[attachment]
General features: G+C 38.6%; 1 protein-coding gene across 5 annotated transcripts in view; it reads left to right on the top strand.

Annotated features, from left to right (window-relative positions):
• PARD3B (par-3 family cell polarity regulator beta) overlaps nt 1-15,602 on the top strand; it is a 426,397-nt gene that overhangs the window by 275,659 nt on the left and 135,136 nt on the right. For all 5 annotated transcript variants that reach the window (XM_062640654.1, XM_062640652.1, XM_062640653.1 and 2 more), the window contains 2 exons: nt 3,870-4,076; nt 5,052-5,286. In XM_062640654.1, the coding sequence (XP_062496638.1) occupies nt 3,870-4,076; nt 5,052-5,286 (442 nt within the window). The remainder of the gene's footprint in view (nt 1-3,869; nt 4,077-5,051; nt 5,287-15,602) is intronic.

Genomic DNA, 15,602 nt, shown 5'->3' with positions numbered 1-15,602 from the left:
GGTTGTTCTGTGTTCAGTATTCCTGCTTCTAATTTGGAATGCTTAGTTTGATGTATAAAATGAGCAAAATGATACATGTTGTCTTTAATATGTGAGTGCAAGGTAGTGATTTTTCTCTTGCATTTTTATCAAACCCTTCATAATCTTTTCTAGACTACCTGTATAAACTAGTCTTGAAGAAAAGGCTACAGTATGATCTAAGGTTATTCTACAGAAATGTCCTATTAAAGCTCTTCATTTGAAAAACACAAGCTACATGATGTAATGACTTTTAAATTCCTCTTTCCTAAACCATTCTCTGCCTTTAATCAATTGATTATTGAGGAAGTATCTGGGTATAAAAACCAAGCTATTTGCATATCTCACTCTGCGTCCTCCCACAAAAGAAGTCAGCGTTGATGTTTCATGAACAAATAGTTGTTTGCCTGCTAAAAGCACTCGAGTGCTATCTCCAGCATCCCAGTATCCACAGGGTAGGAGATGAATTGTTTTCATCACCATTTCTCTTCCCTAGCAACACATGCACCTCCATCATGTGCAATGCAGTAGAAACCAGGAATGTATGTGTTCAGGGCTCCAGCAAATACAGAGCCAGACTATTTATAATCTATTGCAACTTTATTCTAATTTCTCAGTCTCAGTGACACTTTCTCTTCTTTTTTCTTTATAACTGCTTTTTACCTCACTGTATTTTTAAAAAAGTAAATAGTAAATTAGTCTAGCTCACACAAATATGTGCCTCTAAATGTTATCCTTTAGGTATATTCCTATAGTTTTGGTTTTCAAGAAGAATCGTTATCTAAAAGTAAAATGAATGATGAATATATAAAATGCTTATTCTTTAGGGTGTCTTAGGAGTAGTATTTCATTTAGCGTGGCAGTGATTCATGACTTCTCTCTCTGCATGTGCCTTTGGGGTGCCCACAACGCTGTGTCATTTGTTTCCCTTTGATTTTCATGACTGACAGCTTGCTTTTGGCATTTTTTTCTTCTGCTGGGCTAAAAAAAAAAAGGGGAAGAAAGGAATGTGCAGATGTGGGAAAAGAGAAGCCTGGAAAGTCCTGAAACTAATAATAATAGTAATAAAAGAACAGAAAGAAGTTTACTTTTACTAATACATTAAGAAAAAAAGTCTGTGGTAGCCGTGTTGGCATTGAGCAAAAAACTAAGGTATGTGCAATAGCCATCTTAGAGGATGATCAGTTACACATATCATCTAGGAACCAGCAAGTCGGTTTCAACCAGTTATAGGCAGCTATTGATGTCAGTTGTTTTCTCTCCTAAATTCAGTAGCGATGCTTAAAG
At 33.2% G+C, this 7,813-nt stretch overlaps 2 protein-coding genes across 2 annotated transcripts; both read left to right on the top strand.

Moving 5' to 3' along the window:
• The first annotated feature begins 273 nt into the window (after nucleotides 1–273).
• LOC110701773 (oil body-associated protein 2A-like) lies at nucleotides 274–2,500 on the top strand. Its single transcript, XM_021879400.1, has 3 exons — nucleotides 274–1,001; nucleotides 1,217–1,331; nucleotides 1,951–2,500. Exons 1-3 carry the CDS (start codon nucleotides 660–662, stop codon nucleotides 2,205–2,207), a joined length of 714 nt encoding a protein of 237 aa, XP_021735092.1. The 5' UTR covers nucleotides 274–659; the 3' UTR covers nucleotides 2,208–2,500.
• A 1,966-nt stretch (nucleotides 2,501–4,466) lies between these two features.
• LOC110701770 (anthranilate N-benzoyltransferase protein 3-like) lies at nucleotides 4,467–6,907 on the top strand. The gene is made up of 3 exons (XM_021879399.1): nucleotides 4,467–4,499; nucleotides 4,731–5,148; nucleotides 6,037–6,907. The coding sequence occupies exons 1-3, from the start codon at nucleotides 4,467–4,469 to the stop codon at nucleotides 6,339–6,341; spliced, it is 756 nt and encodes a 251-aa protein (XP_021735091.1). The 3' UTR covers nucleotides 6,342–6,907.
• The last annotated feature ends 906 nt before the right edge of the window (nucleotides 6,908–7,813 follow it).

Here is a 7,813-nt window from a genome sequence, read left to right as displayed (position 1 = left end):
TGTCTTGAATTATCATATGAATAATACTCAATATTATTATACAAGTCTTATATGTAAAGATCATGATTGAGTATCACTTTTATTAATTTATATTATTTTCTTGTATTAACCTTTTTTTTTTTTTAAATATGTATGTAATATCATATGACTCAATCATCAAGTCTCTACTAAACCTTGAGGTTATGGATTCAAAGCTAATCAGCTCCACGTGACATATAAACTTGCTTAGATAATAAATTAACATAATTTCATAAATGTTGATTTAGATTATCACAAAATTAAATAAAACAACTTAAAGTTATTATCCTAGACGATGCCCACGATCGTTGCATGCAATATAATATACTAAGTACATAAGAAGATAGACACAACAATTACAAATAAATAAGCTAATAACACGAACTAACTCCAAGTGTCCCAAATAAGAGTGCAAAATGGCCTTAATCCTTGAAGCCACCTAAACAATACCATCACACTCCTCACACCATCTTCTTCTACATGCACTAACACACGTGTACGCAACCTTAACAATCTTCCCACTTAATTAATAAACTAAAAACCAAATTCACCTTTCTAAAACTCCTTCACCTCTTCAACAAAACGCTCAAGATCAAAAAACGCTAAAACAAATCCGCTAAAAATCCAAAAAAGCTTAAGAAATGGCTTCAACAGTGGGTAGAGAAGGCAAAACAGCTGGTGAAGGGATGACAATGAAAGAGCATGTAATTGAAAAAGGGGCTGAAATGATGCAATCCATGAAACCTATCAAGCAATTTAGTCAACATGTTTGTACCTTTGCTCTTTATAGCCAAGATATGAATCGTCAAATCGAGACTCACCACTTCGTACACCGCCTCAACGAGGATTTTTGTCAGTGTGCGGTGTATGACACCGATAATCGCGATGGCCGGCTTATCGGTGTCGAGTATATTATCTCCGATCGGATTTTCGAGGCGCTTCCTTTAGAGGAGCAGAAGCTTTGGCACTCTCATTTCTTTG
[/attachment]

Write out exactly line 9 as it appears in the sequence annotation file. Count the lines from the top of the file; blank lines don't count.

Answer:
• LOC110701773 (oil body-associated protein 2A-like) lies at nucleotides 274–2,500 on the top strand. Its single transcript, XM_021879400.1, has 3 exons — nucleotides 274–1,001; nucleotides 1,217–1,331; nucleotides 1,951–2,500. Exons 1-3 carry the CDS (start codon nucleotides 660–662, stop codon nucleotides 2,205–2,207), a joined length of 714 nt encoding a protein of 237 aa, XP_021735092.1. The 5' UTR covers nucleotides 274–659; the 3' UTR covers nucleotides 2,208–2,500.